The fresh and dried leaves make a tasty addition to any salad and are a suitable substitute for any spinach dish. Leaves can be mixed with other vegetables to make goulash or vegetarian casseroles or cooked like collard greens with some vegan butter and a little vinegar. You can also use the dried leaves as a substitute for dried parsley as a seasoning or garnish. Moringa is very potent. Eat raw or dried leaves sparingly.
I’ve never heard of any culture traditionally using Moringa leaves raw in dishes. If you are cooking with the fresh leaves, you could cook several cups of leaves for the whole dish, so each person gets a good helping of Moringa. When cooking Moringa, some of the nutrients will be lost. However, cooking is also known to make some nutrients in foods more bioavailable, which may also be the case with Moringa. So if you have an abundance of Moringa, you could consume some in your cooking as well as some of the raw powder.
This is a Moringa Oleifera nutritional chart we sourced from The Miracle Tree, edited by Lowell Fuglie.
The values shown are for 100 grams of edible portions. The chart displays the purported nutritional value of the pods, fresh (raw) leaves and dried leaf powder.
I've had people ask me what 100 grams of fresh Moringa leaves equals in terms of volume, and what the equivalent amount in powder would be.
I found that approximately 3 cups of fresh unwashed leaves equals 100 grams. (I washed them and reweighed them while still wet, and they weighed 173 g.) I placed them in my Excalibur Dehydrator for about 6 hours. I then removed the dried leaves and crumbled them, and they amounted to a little less than 2/3 cup dried leaves, weighing about 1 oz, or 27 g. I then put them in my Vitamix blender and they reduced to 1/3 cup powder, which equals approximately 5 1/4 tbsp. or 16 tsp. So approximately 16 tsp powder equals 100 g of fresh Moringa leaves.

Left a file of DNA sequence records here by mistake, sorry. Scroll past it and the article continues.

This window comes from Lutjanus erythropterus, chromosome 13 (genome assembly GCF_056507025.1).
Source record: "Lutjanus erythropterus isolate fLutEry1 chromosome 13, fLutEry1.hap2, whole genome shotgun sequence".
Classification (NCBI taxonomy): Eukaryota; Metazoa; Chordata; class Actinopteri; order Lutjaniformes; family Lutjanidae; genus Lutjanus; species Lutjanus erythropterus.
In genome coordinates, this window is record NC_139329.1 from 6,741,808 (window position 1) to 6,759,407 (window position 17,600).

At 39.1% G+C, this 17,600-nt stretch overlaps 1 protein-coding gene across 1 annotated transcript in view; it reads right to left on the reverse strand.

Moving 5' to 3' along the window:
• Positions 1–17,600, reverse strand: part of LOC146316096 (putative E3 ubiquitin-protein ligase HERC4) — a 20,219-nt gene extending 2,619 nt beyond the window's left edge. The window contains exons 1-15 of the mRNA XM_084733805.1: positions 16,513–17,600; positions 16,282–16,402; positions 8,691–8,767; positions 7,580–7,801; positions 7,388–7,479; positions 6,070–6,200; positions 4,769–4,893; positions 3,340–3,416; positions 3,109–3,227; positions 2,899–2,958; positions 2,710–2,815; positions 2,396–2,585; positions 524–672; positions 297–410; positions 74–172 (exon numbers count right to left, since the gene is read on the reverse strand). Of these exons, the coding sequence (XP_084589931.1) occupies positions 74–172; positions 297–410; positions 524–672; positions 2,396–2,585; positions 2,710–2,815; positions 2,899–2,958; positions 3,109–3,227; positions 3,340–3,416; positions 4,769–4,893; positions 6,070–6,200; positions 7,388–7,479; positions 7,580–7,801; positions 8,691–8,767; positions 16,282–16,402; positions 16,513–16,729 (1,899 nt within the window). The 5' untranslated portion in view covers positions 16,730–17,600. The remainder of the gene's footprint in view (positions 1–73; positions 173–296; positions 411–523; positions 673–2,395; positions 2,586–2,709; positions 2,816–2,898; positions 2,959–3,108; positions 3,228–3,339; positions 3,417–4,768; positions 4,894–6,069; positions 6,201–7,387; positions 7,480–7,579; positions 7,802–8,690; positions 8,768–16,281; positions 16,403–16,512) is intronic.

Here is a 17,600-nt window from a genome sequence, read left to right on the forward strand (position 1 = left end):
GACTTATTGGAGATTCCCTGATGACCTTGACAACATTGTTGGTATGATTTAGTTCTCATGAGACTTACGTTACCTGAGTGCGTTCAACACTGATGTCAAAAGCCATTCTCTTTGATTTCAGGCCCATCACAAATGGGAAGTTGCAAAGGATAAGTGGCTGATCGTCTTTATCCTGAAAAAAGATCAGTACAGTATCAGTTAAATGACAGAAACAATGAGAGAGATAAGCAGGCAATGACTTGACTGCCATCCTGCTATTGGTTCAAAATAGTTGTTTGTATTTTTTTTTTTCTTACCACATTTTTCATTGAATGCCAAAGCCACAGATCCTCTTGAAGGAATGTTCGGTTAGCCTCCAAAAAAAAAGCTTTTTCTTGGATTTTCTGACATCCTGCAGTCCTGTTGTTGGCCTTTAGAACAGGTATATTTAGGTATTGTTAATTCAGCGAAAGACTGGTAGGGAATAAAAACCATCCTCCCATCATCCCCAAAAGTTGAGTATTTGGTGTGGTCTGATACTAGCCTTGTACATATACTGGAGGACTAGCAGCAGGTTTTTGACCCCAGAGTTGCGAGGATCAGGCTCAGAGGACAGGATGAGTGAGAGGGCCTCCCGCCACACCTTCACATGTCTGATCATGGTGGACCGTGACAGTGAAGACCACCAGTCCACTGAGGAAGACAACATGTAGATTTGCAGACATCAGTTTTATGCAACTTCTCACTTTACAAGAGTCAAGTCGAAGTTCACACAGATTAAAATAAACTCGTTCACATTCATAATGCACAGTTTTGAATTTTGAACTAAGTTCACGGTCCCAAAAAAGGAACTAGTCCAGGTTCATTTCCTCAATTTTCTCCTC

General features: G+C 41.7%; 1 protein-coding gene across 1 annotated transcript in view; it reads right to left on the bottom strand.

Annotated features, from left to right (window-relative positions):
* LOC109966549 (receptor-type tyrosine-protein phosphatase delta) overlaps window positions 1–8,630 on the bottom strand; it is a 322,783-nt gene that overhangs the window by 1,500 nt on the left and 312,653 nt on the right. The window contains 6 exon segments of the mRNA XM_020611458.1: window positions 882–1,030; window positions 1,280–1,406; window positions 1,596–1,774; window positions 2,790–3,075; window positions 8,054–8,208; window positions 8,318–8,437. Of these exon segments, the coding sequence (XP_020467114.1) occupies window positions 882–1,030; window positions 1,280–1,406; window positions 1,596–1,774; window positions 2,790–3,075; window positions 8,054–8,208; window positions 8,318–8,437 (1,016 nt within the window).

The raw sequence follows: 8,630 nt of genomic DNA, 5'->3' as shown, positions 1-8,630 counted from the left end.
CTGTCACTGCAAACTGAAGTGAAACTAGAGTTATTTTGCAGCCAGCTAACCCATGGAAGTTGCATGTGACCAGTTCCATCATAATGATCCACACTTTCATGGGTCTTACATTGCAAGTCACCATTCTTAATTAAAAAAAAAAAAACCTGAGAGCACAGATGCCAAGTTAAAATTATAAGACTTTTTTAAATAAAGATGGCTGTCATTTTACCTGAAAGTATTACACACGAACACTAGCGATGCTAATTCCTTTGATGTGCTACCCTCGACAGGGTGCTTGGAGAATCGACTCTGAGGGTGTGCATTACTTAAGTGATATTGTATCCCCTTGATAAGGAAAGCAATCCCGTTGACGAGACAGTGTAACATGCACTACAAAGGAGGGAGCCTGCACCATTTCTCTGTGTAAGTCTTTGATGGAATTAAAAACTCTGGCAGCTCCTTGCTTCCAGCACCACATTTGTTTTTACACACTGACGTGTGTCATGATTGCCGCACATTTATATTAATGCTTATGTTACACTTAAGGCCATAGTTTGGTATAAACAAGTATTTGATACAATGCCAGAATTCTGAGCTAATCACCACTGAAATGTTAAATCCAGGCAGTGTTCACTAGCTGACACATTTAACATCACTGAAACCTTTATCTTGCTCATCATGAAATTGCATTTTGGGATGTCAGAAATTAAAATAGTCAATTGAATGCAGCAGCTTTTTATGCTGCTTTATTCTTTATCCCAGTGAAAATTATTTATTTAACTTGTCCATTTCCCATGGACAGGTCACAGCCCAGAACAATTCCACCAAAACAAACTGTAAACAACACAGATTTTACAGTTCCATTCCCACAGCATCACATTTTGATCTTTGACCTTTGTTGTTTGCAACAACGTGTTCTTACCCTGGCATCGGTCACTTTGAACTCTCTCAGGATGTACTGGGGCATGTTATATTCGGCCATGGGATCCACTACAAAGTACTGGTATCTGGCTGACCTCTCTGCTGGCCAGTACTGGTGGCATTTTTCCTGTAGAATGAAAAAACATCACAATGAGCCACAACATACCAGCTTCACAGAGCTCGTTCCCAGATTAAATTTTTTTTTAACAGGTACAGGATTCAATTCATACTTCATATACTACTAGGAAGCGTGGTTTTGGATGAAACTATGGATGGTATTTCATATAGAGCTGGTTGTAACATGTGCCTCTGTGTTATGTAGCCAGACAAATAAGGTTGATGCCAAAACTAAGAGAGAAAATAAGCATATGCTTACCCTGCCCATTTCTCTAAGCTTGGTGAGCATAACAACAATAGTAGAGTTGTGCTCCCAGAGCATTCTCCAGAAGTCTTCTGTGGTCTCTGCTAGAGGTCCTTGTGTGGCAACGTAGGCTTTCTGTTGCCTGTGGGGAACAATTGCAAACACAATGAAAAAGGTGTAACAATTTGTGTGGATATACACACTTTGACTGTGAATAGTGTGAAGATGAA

I measured 1 cup of washed leaves (approx. 1.5 ounces). I put them in our Excalibur dehydrator for several hours at 110 degrees so the leaves would remain raw and retain their full nutritional profile. The dried leaves weighed .36 oz (10 g), and were a little less than one-fourth cup of dried leaves. The fresh leaves dried to approximately one quarter their original amount and weight.
I put the dried leaves in our Vitamix and ground them producing 5 ½ teaspoon powder. This calculates to one teaspoon of dried leaves generating roughly 2 g powder. The general recommendation is to take 1 teaspoon (2 g) powder once or twice a day. I have also seen Moringa tea bags containing 2 g powder which would be the same amount. So, one cup of washed fresh Moringa leaves will make approximately 5 teaspoons of Moringa powder.
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